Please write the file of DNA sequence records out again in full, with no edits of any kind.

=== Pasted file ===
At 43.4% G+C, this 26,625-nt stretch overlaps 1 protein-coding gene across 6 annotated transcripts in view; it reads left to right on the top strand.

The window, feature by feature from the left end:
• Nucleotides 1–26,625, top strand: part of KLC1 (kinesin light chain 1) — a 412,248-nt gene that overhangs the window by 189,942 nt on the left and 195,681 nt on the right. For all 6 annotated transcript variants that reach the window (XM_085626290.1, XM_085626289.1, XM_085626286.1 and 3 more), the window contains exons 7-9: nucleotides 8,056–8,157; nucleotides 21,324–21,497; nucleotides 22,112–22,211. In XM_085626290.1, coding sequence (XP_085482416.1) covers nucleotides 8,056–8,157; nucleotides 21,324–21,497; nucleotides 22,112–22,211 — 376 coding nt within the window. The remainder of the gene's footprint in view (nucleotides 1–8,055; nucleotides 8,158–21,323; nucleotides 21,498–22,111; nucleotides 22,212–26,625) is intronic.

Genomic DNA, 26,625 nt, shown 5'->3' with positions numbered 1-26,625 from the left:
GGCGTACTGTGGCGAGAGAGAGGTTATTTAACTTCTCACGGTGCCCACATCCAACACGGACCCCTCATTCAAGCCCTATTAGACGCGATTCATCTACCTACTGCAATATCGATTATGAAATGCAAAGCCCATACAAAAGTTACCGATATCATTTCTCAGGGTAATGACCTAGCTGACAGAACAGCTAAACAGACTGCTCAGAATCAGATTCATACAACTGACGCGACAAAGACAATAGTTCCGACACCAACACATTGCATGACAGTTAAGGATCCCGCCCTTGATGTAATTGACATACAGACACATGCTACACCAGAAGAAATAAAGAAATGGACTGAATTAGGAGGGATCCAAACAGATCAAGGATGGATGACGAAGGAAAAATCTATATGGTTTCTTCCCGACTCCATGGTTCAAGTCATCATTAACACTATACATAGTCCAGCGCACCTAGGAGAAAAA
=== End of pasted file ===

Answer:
At 43.4% G+C, this 26,625-nt stretch overlaps 1 protein-coding gene across 6 annotated transcripts in view; it reads left to right on the top strand.

The window, feature by feature from the left end:
• Nucleotides 1–26,625, top strand: part of KLC1 (kinesin light chain 1) — a 412,248-nt gene that overhangs the window by 189,942 nt on the left and 195,681 nt on the right. For all 6 annotated transcript variants that reach the window (XM_085626290.1, XM_085626289.1, XM_085626286.1 and 3 more), the window contains exons 7-9: nucleotides 8,056–8,157; nucleotides 21,324–21,497; nucleotides 22,112–22,211. In XM_085626290.1, coding sequence (XP_085482416.1) covers nucleotides 8,056–8,157; nucleotides 21,324–21,497; nucleotides 22,112–22,211 — 376 coding nt within the window. The remainder of the gene's footprint in view (nucleotides 1–8,055; nucleotides 8,158–21,323; nucleotides 21,498–22,111; nucleotides 22,212–26,625) is intronic.

Genomic DNA, 26,625 nt, shown 5'->3' with positions numbered 1-26,625 from the left:
GGCGTACTGTGGCGAGAGAGAGGTTATTTAACTTCTCACGGTGCCCACATCCAACACGGACCCCTCATTCAAGCCCTATTAGACGCGATTCATCTACCTACTGCAATATCGATTATGAAATGCAAAGCCCATACAAAAGTTACCGATATCATTTCTCAGGGTAATGACCTAGCTGACAGAACAGCTAAACAGACTGCTCAGAATCAGATTCATACAACTGACGCGACAAAGACAATAGTTCCGACACCAACACATTGCATGACAGTTAAGGATCCCGCCCTTGATGTAATTGACATACAGACACATGCTACACCAGAAGAAATAAAGAAATGGACTGAATTAGGAGGGATCCAAACAGATCAAGGATGGATGACGAAGGAAAAATCTATATGGTTTCTTCCCGACTCCATGGTTCAAGTCATCATTAACACTATACATAGTCCAGCGCACCTAGGAGAAAAA